Watching the Goal Line Stand

  • Posted by
  • on April 29th, 2010

I had blogged this a few months ago about what’s on my screens.  Another thing technicians might think is weird is changing the start date for the stocks I’m tracking.  I know that sounds odd in a world of 10 day moving averages, and 20 day moving averages, etc.  But other than the self-fulfilling prophecy of others looking at it, why should 10 days be a relevant lookback period for a stock?

It’s my belief that in hunting for true alpha, the lookback period CAN’T be the same for all stocks.  Yes, when the market has a significant break or reversal that results in a new bull or bear leg, that date becomes a relevant starting date.  But that’s more of a beta move…by my definition, alpha notes independence.  What bears relevance is whether a major news event exposes latent demand or supply.

By using a specific moving average, you’re allowing one fixed input(lookback period) and one variable input(starting date)…I’m just saying I reverse the process by fixing the starting date and making lookback variable.  I do use the 10 week MA, as I consider that another goal line of sorts…an area where most participants observe and play, making it a robust test of strength or weakness.

Consider my goal line image.  Just like football teams moving up and down the field with ease, markets can swing wildly without making real progress.  Get inside the 20’s, though, and we can separate the real from the fake.  So that’s what I do…I study stocks making a 1 month high or low with tons of volume, and do my best to assess whether the move is real or fake, late or early, signal or noise, durable or fleeting.  I give them a few days(aka, 4 downs) to show me their stuff, and I react accordingly.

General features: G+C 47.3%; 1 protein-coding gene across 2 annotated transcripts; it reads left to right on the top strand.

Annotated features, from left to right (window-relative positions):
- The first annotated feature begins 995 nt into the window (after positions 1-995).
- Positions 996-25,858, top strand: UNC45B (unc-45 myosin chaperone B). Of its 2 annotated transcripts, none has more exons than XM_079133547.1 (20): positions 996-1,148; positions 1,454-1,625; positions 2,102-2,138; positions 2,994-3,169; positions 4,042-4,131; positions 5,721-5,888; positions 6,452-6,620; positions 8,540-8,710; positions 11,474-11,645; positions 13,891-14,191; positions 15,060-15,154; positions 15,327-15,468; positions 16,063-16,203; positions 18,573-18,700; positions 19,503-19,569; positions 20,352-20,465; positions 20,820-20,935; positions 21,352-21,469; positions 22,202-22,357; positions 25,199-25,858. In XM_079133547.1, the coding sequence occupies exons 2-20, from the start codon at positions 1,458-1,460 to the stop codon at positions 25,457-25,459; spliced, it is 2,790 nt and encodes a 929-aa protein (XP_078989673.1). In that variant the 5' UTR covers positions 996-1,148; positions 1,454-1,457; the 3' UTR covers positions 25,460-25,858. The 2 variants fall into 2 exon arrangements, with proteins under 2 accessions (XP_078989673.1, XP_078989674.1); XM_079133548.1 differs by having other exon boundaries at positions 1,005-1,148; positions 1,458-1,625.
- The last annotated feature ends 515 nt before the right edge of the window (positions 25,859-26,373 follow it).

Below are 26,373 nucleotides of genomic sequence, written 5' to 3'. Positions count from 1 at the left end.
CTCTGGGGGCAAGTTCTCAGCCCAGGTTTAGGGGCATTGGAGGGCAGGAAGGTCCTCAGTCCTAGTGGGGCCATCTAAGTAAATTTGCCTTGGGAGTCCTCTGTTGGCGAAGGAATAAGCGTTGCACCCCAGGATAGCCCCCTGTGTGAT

This is by no means foolproof, but what it does is give me tremendous confidence in my “defense”, as I know a lot of energy was used by one side in defending or attacking the goal line.  Therefore, that price area should be a strong level of support on a long idea or resistance on a short idea, giving me a real area on which to lean and set my sizing.  By acting after but within hours/days of the “event”, I also reduce the chances of being caught by a fundamental surprise…therefore, I can legitimately play larger.

I don’t expect(or want!) anyone to adopt my odd ways of interpreting data.  I just like to share my tactics, as others have done so graciously.  The key is not to understand why a stock is going up or down…that’s easy, supply and demand.  What’s important is to understand why you are buying or selling.  Not on a whim, but because you’re implementing an edge that has proven itself time and again.  For me, the high intensity battle near the goal line offers the best chance for me to find the clues I seek.

The information in this blog post represents my own opinions and does not contain a recommendation for any particular security or investment. I or my affiliates may hold positions or other interests in securities mentioned in the Blog, please see my Disclaimer page for my full disclaimer.

blog comments powered by Disqus
Derek Hernquest Blog